The brain is the substrate of a complex dynamic system providing a remarkably varied range of functionalities, going from simple perception to higher-level cognition. Disturbances in its complex dynamics can cause an equally vast variety of mental disorders. One such brain disorder is schizophrenia, a neurodevelopmental disease characterized by abnormal perception of reality that manifests in symptoms like hallucinations or delusions. Even though the brain is known to be affected in schizophrenia, the exact pathophysiology underlying its developmental course is still mostly unknown. In this thesis, we develop and apply methods to look into ongoing brain function measured through magnetic resonance imaging (MRI) and evaluate the potential of these approaches for improving our understanding of psychosis vulnerability and schizophrenia. We focus on patients with chromosome 22q11.2 deletion syndrome (22q11DS), a genetic disorder that comes with a 30fold increased risk for ...

Zöller, Daniela — EPFL (École Polytechnique Fédérale de Lausanne)


Sparse Sensing for Statistical Inference: Theory, Algorithms, and Applications

In today's society, we are flooded with massive volumes of data in the order of a billion gigabytes on a daily basis from pervasive sensors. It is becoming increasingly challenging to locally store and transport the acquired data to a central location for signal/data processing (i.e., for inference). To alleviate these problems, it is evident that there is an urgent need to significantly reduce the sensing cost (i.e., the number of expensive sensors) as well as the related memory and bandwidth requirements by developing unconventional sensing mechanisms to extract as much information as possible yet collecting fewer data. The first aim of this thesis is to develop theory and algorithms for data reduction. We develop a data reduction tool called sparse sensing, which consists of a deterministic and structured sensing function (guided by a sparse vector) that is optimally designed ...

Chepuri, Sundeep Prabhakar — Delft University of Technology


Domain-informed signal processing with application to analysis of human brain functional MRI data

Standard signal processing techniques are implicitly based on the assumption that the signal lies on a regular, homogeneous domain. In practice, however, many signals lie on an irregular or inhomogeneous domain. An application area where data are naturally defined on an irregular or inhomogeneous domain is human brain neuroimaging. The goal in neuroimaging is to map the structure and function of the brain using imaging techniques. In particular, functional magnetic resonance imaging (fMRI) is a technique that is conventionally used in non-invasive probing of human brain function. This doctoral dissertation deals with the development of signal processing schemes that adapt to the domain of the signal. It consists of four papers that in different ways deal with exploiting knowledge of the signal domain to enhance the processing of signals. In each paper, special focus is given to the analysis of ...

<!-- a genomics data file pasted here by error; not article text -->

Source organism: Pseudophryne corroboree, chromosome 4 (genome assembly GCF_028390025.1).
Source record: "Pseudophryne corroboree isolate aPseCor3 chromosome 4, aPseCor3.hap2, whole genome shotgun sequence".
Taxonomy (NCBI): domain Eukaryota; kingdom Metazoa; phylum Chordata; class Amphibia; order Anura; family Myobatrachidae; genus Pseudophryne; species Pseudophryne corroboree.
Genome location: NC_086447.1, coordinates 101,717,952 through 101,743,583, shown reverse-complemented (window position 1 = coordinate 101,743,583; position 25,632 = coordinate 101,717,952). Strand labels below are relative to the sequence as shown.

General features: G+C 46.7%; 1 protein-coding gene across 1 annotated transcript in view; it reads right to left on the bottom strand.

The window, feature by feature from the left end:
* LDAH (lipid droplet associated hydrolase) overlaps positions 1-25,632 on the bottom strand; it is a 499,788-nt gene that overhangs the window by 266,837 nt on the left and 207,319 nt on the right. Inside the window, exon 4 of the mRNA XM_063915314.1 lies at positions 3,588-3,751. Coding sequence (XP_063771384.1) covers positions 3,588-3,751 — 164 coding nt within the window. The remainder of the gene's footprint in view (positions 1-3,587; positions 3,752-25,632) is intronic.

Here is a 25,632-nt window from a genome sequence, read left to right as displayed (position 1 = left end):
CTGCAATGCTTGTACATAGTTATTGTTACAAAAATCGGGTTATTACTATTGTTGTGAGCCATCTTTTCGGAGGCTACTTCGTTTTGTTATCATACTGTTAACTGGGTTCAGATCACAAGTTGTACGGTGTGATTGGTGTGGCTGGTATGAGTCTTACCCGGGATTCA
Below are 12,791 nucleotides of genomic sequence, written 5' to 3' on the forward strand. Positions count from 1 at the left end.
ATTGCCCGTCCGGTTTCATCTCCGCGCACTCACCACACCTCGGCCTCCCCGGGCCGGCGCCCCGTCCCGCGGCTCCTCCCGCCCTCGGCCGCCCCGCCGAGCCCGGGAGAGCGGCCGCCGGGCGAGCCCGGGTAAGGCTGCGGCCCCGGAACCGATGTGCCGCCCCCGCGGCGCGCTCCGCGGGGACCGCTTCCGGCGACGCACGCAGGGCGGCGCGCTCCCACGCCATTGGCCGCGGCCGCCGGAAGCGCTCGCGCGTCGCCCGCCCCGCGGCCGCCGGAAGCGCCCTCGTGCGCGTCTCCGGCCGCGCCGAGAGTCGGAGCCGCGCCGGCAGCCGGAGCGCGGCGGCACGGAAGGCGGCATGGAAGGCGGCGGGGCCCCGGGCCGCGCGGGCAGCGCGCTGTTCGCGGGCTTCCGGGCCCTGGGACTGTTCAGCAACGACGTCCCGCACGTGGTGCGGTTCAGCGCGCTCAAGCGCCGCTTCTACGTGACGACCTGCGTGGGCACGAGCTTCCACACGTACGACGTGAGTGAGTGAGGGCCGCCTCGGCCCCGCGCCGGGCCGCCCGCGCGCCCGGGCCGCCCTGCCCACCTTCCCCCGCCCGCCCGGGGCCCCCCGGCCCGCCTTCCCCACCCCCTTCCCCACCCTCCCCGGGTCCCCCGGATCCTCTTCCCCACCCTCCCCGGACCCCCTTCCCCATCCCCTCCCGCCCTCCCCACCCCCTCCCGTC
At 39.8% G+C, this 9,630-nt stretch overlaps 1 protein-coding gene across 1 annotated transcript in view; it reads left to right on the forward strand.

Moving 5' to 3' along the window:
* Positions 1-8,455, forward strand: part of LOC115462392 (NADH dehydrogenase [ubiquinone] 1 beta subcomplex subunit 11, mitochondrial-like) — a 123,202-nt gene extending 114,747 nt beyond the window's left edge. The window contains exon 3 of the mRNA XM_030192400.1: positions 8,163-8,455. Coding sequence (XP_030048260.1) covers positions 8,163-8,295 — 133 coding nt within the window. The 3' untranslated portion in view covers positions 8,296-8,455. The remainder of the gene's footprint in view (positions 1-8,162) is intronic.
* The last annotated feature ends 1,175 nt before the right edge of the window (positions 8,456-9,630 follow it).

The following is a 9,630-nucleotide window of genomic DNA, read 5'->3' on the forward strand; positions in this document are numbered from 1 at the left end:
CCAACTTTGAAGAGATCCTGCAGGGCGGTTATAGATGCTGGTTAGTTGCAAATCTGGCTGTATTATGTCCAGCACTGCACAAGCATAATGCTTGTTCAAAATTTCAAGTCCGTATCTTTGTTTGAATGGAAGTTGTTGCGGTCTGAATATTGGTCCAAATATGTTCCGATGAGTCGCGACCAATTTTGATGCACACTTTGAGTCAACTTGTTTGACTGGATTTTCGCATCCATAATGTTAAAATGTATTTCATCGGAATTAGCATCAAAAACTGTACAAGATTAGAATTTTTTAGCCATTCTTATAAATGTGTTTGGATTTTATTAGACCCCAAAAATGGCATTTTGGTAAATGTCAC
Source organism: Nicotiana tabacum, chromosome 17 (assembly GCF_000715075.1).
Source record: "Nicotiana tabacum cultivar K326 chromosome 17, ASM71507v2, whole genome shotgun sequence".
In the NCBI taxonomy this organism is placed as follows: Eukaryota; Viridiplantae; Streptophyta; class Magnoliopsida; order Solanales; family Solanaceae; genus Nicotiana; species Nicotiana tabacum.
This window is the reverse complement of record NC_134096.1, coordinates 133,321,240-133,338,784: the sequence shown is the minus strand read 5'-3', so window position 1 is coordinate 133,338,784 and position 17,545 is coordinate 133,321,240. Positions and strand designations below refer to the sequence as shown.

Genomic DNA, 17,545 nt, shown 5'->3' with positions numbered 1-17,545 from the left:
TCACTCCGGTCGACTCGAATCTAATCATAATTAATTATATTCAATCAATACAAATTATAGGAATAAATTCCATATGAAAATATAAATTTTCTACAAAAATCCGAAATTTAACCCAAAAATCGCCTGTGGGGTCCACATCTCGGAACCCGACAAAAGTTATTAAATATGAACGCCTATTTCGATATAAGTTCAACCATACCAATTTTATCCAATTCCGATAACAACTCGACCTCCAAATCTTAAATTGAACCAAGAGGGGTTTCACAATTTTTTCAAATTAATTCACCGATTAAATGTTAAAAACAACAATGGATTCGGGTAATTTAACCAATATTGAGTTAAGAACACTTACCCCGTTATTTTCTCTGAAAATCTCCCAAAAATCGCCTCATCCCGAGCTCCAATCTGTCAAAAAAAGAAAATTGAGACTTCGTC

Behjat, Hamid — Lund University


Information Loss in Deterministic Systems

A fundamental theorem in information theory – the data processing inequality – states that deterministic processing cannot increase the amount of information contained in a random variable or a stochastic process. The task of signal processing is to operate on the physical representation of information such that the intended user can access this information with little effort. In the light of the data processing inequality, this can be viewed as the task of removing irrelevant information, while preserving as much relevant information as possible. This thesis defines information loss for memoryless systems processing random variables or stochastic processes, both with and without a notion of relevance. These definitions are the basis of an information-theoretic systems theory, which complements the currently prevailing energy-centered approaches. The results thus developed are used to analyze various systems in the signal processor’s toolbox: polynomials, quantizers, ...

Geiger, Bernhard C. — Graz University of Technology


Advanced Algebraic Concepts for Efficient Multi-Channel Signal Processing

Modern society is undergoing a fundamental change in the way we interact with technology. More and more devices are becoming "smart" by gaining advanced computation capabilities and communication interfaces, from household appliances over transportation systems to large-scale networks like the power grid. Recording, processing, and exchanging digital information is thus becoming increasingly important. As a growing share of devices is nowadays mobile and hence battery-powered, a particular interest in efficient digital signal processing techniques emerges. This thesis contributes to this goal by demonstrating methods for finding efficient algebraic solutions to various applications of multi-channel digital signal processing. These may not always result in the best possible system performance. However, they often come close while being significantly simpler to describe and to implement. The simpler description facilitates a thorough analysis of their performance which is crucial to design robust and reliable ...

Roemer, Florian — Ilmenau University of Technology